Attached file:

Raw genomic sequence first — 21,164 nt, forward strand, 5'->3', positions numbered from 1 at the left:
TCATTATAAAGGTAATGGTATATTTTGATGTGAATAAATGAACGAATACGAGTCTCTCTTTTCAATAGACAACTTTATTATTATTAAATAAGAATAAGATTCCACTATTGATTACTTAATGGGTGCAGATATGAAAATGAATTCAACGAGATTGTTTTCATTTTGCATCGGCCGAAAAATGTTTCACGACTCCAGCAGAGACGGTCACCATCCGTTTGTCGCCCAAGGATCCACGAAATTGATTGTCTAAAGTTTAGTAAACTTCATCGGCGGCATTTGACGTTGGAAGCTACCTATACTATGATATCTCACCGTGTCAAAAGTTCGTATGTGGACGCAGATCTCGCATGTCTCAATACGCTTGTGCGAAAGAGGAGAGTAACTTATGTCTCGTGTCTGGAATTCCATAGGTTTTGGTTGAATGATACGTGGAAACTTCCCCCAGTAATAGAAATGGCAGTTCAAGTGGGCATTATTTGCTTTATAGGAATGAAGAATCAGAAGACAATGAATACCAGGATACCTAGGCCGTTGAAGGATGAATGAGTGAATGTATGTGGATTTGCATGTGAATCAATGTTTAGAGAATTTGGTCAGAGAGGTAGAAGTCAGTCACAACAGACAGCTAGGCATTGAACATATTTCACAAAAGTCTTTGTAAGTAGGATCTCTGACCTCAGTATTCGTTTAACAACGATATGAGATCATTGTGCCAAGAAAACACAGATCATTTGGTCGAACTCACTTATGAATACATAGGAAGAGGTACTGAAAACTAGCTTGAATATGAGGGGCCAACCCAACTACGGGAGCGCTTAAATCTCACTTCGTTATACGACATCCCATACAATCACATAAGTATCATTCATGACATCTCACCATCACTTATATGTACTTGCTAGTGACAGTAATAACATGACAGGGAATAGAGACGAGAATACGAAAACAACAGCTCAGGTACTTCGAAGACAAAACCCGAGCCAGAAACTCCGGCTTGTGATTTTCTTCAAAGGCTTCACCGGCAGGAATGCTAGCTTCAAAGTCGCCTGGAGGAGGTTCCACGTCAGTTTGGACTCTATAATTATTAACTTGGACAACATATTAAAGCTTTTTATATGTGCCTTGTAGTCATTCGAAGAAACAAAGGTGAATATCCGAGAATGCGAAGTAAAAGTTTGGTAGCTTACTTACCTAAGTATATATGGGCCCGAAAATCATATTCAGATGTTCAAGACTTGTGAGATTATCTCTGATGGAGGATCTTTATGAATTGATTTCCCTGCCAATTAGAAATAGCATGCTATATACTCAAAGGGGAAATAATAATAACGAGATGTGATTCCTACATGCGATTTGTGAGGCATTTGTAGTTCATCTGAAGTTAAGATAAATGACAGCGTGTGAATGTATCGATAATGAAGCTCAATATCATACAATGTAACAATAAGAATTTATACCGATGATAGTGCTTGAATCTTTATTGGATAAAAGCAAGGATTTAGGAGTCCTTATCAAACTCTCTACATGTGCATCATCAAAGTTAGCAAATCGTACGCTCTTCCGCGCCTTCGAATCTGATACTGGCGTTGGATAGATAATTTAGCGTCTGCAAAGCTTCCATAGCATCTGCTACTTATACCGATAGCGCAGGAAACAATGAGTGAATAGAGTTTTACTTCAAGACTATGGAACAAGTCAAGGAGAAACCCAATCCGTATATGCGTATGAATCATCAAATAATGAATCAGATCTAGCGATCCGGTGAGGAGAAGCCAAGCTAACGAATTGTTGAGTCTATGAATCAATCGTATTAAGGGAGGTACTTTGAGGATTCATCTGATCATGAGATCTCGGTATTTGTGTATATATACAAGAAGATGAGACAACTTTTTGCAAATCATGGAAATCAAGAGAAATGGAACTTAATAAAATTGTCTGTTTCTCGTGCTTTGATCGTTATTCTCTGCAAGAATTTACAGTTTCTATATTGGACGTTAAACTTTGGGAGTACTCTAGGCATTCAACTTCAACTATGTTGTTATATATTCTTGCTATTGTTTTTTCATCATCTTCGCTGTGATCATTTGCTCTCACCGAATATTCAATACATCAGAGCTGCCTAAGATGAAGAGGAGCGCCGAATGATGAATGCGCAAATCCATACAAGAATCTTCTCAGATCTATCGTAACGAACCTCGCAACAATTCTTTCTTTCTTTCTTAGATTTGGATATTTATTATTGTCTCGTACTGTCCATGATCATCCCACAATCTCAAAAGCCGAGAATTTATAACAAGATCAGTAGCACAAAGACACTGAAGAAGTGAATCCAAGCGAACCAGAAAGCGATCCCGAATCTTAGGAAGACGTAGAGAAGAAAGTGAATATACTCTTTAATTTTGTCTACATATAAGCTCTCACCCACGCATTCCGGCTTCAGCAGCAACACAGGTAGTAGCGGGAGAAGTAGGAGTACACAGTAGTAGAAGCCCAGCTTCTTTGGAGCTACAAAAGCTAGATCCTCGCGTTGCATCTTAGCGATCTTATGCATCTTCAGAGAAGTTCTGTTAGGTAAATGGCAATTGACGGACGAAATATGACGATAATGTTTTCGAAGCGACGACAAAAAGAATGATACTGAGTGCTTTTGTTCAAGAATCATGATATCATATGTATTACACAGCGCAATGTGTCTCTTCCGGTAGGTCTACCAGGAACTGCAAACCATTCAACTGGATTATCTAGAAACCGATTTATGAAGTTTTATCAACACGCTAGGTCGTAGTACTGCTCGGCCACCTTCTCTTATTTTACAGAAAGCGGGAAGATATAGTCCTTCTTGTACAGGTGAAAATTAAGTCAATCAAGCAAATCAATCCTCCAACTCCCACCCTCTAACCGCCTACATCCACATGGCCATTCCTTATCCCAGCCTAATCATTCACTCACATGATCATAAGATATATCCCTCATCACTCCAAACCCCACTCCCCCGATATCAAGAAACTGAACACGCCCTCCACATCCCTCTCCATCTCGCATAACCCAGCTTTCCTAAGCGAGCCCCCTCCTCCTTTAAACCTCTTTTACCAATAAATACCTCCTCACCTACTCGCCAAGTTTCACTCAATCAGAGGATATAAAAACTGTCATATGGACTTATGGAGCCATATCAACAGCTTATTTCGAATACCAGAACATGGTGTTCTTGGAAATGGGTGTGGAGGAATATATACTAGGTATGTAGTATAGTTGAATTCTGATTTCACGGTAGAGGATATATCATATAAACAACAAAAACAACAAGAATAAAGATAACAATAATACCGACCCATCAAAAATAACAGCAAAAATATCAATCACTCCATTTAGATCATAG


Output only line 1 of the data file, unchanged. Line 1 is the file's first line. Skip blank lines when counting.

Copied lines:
Raw genomic sequence first — 21,164 nt, forward strand, 5'->3', positions numbered from 1 at the left: